The Justice Department recently produced two videos of UCLA public policy professor Mark Kleiman discussing drug policy and violent crime.
"Drug law enforcement has a natural tendency to increase the stakes in drug dealing—put more money on the table, put more time behind bars at risk and therefore to increase the value of violence to people engaged in illicit drug trade. So we should expect all things equal, that ramping up drug law enforcement is going to increase rather than decrease violence. That’s what we’ve been seeing in Mexico. Now, that doesn’t have to be true. You can focus drug law enforcement in a way that reduces violence by in effect saying to market participants, “your chances of being nailed for your drug dealing activity goes up if you hurt people in the process.”
"The Drug Enforcement Administration believes that for every major drug dealing organization in the U.S. they can mark out one or more of the big Mexican organizations as the source. Imagine we took one of those big organizations, selected based on its record of violence, and attacked every U.S. distributor who’s selling their drugs and announced that. I think the U.S. distributors would find new sources pretty quickly, and you would’ve put your target organization out of business, basically giving them a case of commercial leprosy, where nobody wanted to touch their stuff."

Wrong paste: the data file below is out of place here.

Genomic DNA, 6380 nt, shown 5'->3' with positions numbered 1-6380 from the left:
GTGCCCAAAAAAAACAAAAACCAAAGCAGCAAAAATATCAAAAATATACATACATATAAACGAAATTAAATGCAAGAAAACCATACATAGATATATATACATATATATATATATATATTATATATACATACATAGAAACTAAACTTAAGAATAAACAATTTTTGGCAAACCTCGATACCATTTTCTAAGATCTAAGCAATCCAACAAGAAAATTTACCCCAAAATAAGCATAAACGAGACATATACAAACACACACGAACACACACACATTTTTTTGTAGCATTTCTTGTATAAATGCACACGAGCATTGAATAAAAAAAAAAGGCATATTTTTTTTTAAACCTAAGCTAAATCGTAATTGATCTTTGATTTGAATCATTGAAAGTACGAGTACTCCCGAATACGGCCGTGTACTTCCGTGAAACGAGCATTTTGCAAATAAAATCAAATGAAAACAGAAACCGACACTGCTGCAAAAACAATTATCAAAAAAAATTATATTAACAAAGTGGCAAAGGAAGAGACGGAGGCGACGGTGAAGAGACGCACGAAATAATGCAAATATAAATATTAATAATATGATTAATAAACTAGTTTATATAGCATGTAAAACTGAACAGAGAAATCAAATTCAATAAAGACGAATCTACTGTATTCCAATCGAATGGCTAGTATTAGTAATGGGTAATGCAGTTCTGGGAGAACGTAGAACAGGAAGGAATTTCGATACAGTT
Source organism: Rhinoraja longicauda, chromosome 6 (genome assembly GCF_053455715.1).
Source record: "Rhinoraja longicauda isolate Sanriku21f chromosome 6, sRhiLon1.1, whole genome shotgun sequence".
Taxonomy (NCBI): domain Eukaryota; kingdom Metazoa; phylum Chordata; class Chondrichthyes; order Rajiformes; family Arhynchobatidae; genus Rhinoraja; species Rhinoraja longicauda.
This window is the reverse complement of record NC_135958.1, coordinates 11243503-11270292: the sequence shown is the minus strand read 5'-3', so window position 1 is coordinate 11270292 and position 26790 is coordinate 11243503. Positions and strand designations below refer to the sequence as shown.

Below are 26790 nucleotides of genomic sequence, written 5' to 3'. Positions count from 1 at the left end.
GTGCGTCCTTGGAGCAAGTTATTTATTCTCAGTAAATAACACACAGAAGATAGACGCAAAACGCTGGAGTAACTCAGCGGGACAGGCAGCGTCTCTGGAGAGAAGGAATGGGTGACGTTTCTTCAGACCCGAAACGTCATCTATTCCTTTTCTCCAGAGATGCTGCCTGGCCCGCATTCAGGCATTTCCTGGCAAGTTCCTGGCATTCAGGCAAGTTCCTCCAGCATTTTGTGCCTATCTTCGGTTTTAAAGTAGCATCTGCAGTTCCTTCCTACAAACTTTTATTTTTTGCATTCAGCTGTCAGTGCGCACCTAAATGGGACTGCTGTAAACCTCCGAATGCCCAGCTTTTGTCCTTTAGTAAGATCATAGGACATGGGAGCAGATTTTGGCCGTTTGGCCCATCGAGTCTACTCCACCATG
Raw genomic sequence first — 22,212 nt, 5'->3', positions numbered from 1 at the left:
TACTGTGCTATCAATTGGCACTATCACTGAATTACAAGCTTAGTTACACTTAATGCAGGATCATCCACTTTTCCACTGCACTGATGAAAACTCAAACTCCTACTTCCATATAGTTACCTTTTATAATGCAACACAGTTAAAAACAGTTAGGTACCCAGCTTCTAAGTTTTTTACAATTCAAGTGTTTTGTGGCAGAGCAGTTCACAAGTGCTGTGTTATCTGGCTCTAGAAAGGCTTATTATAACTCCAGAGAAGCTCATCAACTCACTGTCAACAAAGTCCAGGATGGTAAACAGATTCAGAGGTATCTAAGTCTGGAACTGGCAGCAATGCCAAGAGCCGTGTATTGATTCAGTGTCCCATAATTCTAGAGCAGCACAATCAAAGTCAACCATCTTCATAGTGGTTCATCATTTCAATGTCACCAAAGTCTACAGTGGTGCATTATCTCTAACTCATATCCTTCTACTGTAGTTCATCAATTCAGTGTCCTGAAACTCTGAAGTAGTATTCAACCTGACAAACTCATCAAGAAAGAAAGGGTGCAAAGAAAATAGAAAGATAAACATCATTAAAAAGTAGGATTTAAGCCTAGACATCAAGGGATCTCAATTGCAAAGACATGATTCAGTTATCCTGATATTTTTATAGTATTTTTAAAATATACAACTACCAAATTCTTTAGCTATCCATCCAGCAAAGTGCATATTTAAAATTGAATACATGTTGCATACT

"Imagine you’ve done that once, and now you announce, “We’re running the contest again; we’re going to find the next-most- dangerous dealing organization.” I claim that everybody will look around and try to be less violent than the guy next to him, and with any luck you can generate a race to the bottom in rates of violence."
See full transcript at Kleiman's blog.